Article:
Acton Institute Powerblog

Imprisonment and Government Expenditures

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There’s a lot of consternation, much of it justified, about the news that now 1% of the population of the United States is incarcerated. Especially noteworthy is a comparison of the rate of imprisonment with institutionalization in mental health facilities over the last century.

But a breathless headline like this just cannot pass without some comment: “Michigan is 1 of 4 states to spend more on prison than college.”

Given the fact that policing, including imprisonment, is pretty clearly a legitimate function of the state (at least as broadly conceived in the Christian tradition, see Romans 13), while providing post-secondary education is not so obviously a responsibility for the government (n.b. I did go to a state school), maybe more states should spend more on prison than college…leaving college to private institutions.

Maybe this just means Michigan’s state government has its spending priorities more in order than other states. That truly would be newsworthy.

Update: Sometime PowerBlog contributor and longtime friend of Acton John H. Armstrong takes a look at the numbers and concludes, “For the overwhelming majority of inmates they are where they should be and we are all much safer, so it seems.” I think Ray expressed some similar sentiments in the office yesterday.

Jordan J. Ballor Jordan J. Ballor (Dr. theol., University of Zurich; Ph.D., Calvin Theological Seminary) is a senior research fellow and director of publishing at the Acton Institute for the Study of Religion & Liberty. He is also a postdoctoral researcher in theology and economics at the VU University Amsterdam as part of the "What Good Markets Are Good For" project. He is author of Get Your Hands Dirty: Essays on Christian Social Thought (and Action) (Wipf & Stock, 2013), Covenant, Causality, and Law: A Study in the Theology of Wolfgang Musculus (Vandenhoeck & Ruprecht, 2012) and Ecumenical Babel: Confusing Economic Ideology and the Church's Social Witness (Christian's Library Press, 2010), as well as editor of numerous works, including Abraham Kuyper Collected Works in Public Theology. Jordan is also associate director of the Junius Institute for Digital Reformation Research at Calvin Theological Seminary.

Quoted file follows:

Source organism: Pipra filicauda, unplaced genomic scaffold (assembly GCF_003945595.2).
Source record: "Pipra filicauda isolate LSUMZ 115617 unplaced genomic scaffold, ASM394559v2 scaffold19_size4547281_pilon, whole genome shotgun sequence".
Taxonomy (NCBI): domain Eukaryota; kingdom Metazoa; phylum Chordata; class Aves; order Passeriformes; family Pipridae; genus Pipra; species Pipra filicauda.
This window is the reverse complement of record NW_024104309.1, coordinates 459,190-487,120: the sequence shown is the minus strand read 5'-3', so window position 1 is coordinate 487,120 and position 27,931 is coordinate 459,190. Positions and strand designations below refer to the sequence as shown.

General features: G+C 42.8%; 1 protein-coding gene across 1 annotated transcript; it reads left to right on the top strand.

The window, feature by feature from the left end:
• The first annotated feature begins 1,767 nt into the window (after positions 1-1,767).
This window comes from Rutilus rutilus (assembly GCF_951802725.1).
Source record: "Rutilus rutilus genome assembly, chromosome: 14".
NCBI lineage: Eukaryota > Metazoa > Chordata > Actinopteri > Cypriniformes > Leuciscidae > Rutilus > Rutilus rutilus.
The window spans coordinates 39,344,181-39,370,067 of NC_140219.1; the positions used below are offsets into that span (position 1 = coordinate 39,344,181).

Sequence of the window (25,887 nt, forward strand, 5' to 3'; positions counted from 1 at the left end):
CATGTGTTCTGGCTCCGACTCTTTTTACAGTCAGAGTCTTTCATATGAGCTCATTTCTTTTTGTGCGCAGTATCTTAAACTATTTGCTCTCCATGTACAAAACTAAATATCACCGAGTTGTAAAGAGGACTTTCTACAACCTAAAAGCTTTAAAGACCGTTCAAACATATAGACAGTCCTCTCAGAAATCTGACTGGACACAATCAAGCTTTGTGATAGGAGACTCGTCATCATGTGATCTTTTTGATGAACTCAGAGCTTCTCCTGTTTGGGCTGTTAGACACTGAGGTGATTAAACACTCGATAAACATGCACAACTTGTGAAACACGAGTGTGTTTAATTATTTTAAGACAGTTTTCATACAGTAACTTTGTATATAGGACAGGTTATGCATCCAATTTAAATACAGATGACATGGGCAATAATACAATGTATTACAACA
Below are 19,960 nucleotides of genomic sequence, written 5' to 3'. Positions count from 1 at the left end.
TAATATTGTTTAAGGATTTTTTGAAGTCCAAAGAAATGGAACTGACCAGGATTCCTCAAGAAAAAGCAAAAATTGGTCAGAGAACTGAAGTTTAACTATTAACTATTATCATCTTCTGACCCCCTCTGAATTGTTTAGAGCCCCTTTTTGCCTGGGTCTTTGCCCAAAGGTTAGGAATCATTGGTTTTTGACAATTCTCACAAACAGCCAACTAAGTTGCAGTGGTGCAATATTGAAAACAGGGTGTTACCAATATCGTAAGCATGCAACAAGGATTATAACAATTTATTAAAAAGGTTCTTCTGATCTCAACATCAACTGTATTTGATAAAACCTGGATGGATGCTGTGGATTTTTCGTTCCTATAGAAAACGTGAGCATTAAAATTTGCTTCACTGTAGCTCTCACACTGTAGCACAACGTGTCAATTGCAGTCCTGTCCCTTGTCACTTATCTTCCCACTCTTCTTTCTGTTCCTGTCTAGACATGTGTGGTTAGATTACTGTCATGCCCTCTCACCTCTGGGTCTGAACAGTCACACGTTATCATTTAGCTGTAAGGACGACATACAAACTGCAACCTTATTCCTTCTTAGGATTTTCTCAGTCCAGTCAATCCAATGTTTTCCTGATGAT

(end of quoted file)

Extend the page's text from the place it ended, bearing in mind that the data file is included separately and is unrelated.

• Interesting juxtaposition.

    I think the key error made by the left here is to imagine that they can measure everything a society does by what the state in question does. I would probably be inclined to suspect that a society that spent more on incarceration than on school was distorted. But what the state spends on education is only part of what the society as a whole spends on education, while it is probably the entirety of its expenditure on incarceration. Further, society is healthier when it spends a lot on school in ways that do not involve the state.

    I do question Armstrong’s interpretation of the statistics, however. Just the other night I heard Charlie Rose and Michael Crichton discuss the drop in crime, with the suggestion of a different cause: fewer young adult males as a proportion of the population. Now they may be wrong as well. But correlation does not equal causation. Whatever correlation is presented needs to be argued and not merely asserted. In the meantime, I’m going to suspect that far too many people are locked up.